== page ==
In this section
The approach to the care of a dying child and their family
greatly influences the quality of their lives and the ability of
the parents and siblings to cope with the child s death. It is also
known that parents factor the perceived presence of pain into
decisions to limit treatment ®1. Most symptoms are readily amenable
to effective management. It is important however, to adopt an
individualised approach, taking into account the unique
circumstances of each child and family. Control of distressing
symptoms is important and access to medical and nursing expertise
must be available 24 hours a day regardless of the place of care.
Each symptom should be addressed in its own right with
consideration given to aetiology and the most effective therapy.
The most commonly encountered symptoms are pain, dyspnoea, nausea
and vomiting, constipation, dysphagia, agitation, and seizures ®2.
Symptoms however vary with diagnosis. In most cases it is possible
to anticipate either a worsening of current
symptoms or the development of new symptoms and it is vital that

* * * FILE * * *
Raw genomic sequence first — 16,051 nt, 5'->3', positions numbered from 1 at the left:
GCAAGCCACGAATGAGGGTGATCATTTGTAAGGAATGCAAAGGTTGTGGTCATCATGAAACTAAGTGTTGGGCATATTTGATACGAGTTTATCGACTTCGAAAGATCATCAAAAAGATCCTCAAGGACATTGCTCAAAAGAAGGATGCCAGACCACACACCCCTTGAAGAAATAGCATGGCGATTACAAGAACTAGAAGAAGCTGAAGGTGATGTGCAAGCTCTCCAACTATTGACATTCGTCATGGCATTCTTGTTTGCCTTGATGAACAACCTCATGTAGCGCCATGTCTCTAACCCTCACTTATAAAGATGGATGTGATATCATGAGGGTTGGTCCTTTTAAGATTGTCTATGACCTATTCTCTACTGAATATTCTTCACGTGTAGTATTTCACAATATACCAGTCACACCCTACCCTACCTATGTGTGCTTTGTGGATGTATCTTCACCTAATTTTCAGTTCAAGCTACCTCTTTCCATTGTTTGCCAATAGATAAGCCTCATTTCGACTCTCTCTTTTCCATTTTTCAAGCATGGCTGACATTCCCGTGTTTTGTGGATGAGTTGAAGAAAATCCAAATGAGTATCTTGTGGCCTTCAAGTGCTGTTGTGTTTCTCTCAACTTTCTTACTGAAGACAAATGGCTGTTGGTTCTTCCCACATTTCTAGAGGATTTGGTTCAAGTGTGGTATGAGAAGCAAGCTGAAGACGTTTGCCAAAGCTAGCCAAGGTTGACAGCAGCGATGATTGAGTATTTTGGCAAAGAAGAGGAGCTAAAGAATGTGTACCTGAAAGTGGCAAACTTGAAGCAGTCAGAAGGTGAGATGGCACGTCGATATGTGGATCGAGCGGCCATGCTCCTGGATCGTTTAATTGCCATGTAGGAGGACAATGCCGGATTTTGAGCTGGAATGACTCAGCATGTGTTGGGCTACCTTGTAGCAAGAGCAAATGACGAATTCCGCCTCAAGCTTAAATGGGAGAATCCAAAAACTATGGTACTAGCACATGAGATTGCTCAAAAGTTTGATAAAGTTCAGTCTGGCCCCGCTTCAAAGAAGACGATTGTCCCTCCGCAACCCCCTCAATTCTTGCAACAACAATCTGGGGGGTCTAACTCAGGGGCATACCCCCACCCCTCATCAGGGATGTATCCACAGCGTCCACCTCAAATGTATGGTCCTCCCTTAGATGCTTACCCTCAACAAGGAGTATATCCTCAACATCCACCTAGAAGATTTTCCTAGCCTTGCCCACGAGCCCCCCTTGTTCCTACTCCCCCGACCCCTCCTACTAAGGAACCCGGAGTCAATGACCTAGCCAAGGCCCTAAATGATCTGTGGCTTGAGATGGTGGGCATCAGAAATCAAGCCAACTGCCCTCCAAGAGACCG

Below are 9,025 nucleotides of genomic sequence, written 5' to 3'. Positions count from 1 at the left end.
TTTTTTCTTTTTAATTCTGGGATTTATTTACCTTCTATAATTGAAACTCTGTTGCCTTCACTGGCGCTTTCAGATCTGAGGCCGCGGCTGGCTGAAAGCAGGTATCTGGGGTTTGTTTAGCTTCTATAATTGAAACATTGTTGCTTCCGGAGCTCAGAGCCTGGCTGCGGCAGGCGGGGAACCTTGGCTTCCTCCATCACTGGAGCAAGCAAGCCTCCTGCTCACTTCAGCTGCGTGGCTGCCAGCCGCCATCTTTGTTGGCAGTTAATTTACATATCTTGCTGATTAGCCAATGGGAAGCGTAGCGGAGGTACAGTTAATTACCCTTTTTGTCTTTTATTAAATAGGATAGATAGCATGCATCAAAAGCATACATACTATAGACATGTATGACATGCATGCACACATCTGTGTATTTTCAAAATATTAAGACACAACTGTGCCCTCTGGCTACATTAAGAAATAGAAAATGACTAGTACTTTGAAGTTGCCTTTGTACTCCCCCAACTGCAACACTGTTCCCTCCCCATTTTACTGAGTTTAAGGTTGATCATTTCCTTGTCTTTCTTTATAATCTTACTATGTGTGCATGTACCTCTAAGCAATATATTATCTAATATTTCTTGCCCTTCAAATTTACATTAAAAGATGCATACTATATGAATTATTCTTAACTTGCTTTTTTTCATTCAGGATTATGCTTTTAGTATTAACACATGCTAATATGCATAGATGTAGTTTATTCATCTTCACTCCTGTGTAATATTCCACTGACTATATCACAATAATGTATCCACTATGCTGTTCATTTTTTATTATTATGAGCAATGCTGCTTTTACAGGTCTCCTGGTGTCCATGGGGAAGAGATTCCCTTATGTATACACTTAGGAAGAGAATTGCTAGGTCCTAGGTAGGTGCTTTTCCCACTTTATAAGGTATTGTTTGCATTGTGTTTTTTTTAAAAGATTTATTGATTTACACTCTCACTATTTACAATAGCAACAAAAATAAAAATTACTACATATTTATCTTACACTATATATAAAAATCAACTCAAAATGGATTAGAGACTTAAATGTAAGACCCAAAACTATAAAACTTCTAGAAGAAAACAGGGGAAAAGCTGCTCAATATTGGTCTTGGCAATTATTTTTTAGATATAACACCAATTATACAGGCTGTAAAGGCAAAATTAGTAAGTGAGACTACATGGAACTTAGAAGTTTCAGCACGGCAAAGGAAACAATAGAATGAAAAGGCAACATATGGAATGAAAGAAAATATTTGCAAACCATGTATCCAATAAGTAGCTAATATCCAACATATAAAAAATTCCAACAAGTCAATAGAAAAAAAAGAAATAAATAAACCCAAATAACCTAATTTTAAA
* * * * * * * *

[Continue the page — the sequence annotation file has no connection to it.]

this be planned for at the time of hospital discharge so that
appropriate medications and support are available in the home. Most
children will benefit from having oral and parenteral forms of
morphine available at home as well as midazolam. Other medications
should be provided according to anticipated symptomatology.
Families may feel comforted by having a written
plan detailing what to do and who to call if symptoms
become problematic. The administration of medications
subcutaneously (see Parenteral Infusions) is a useful alternative
to the oral route for children unable to tolerate the latter.
Websites:www.rch.unimelb.edu.au/anaes/www.tg.com.auwww.apon.orgRCH Children's Cancer Centrewww.iasp-pain.org
Goldman A. (Ed). Care of the dying child. Oxford University
Oakhill A. (Ed). The Supportive Care of the Child with Cancer.
Twycross A. et al. Paediatric Pain Management : A Multidisciplinary
Approach. Radcliffe 1998
Therapeutic Guidelines Palliative Care. Therapeutic Guidelines.
1. Meyer EC, Burns JP, Griffith JL, Truog RD. Parental
perspectives on end-of-life care in the paediatric intensive care
unit. Crit Care Med 2002; 30: 226-31.
2. Hunt AM. A survey of signs, symptoms and symptom control in 30
terminally ill children. Developmental Medicine and Child
Neurology, 1990; 32: 341-346.